Have you had challenges with getting quality commercial cleaning results? Does it feel like you are dealing with cleaning issues repeatedly? Do you feel like you always have to manage or over manage the contractor or custodial department?
Whether you selected your cleaning vendor or you inherited them, if they are doing a bad job, you will have to deal with the consequences.
- You may have to field complaints from employees or your bosses about un-emptied garbage cans, un-stocked or filthy washrooms and dirty break rooms.
- Your company pays the price in the form of extra sick days, and that hits your bottom line in an insidious non-obvious way over the course of time.
So lets look at the big picture and determine the real “cost of clean” verses the “value of clean”. Here are some strategies you can use to ensure you hire the right janitorial service provider this time.
Why Choosing the Right Janitorial Services Provider is Critical
The cleanliness of your company’s buildings is important for two key reasons:
- Visitors and prospects often judge your company’s products and services on what your place of business looks like. In a recent survey, 94% say that they would avoid a business if they find that the washroom is too dirty.
- Employees are more productive and engaged when working in a clean, comfortable, and safe environment. Unplanned absences from work cost employers $225 Billion per year and a decrease in productivity of up to 54% . Proper cleaning reduces the chances of catching the flu or cold by 80% and reduces absenteeism by 46%.
Ensure an Accurate Commercial Cleaning Budget by Looking at the Following Factors
The following factors can drive your costs up – or down:
1) Do You Have a Well Defined Scope of Work (SOW)?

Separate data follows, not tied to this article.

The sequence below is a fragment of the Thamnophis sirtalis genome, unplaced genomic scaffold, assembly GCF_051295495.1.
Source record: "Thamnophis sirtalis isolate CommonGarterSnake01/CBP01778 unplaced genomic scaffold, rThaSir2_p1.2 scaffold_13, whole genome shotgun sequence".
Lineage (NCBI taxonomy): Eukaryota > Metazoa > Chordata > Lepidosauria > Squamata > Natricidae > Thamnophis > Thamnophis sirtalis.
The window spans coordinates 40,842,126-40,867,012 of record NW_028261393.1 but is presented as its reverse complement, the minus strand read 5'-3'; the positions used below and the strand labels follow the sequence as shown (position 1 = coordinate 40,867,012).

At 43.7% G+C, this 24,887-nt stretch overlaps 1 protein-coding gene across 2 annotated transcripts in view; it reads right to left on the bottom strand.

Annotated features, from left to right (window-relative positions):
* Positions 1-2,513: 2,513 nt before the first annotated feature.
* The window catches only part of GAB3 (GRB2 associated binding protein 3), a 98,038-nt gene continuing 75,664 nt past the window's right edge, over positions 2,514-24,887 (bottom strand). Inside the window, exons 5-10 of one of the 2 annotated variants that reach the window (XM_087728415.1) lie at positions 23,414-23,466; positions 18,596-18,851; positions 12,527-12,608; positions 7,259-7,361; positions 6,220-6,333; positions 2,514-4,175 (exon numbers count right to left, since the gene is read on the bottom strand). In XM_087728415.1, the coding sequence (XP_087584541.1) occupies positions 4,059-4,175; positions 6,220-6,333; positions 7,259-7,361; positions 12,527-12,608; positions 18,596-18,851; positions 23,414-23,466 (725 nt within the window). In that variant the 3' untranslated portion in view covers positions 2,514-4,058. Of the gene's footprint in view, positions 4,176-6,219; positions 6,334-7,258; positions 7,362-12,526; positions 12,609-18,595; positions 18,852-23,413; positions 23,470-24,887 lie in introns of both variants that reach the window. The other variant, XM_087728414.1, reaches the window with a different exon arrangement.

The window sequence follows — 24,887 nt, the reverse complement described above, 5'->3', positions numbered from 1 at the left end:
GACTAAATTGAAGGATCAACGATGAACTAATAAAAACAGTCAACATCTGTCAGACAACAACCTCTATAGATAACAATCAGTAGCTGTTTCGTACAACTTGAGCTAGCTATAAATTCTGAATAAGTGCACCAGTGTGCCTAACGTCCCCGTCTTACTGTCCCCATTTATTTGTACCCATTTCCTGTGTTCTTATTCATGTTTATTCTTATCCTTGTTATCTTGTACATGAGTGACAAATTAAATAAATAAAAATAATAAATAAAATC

The SOW must be detailed to ensure you will get the cleaning results you want. For example:
- Are you specifying a full office cleaning or are you just specifying garbage removal?
- When you are asking for cleaning are you being specific or are you just saying we want our office clean?
A lack of specifics allows cleaners to employ shortcuts such as the technique of skip cleaning. For example the cleaners may go into the office and do the highly visible work such as emptying the garbage cans but will not dust or sanitize the surfaces that get touched frequently such as light switches, phones, and table tops. They may also skip some areas of your business completely on certain visits.
“What are the areas you want clean?” and “what are the outcomes you want to see?” are important questions to ask.
For example, when budgeting for a lunch room cleaning you must determine what to clean, how often, and how often it must be sanitized. This includes:
- lunch tables
If your contract does not list this kind of specific detail, you are likely not getting the outcomes you are seeking.
All this plays into your overall commercial cleaning budget . If you are seeking to squeeze the budget, and your cleaning contract is detailed you can determine:
- Are there some areas that just have to be cleaned rather than sanitized?
- Can some areas be skipped or cleaned less frequently?
Without a comprehensive scope of work, it is hard, if not impossible, to go through the janitorial service hiring process and have successful outcomes or to restructure your current agreements.
2) What are the Required Working Hours?
In most cases, your business will be cleaned after hours. Normally, you will get the best rates by not restricting the night-time hours in which the vendor is allowed to perform the clean up duties. This may not be a factor if you have in-house custodial staff.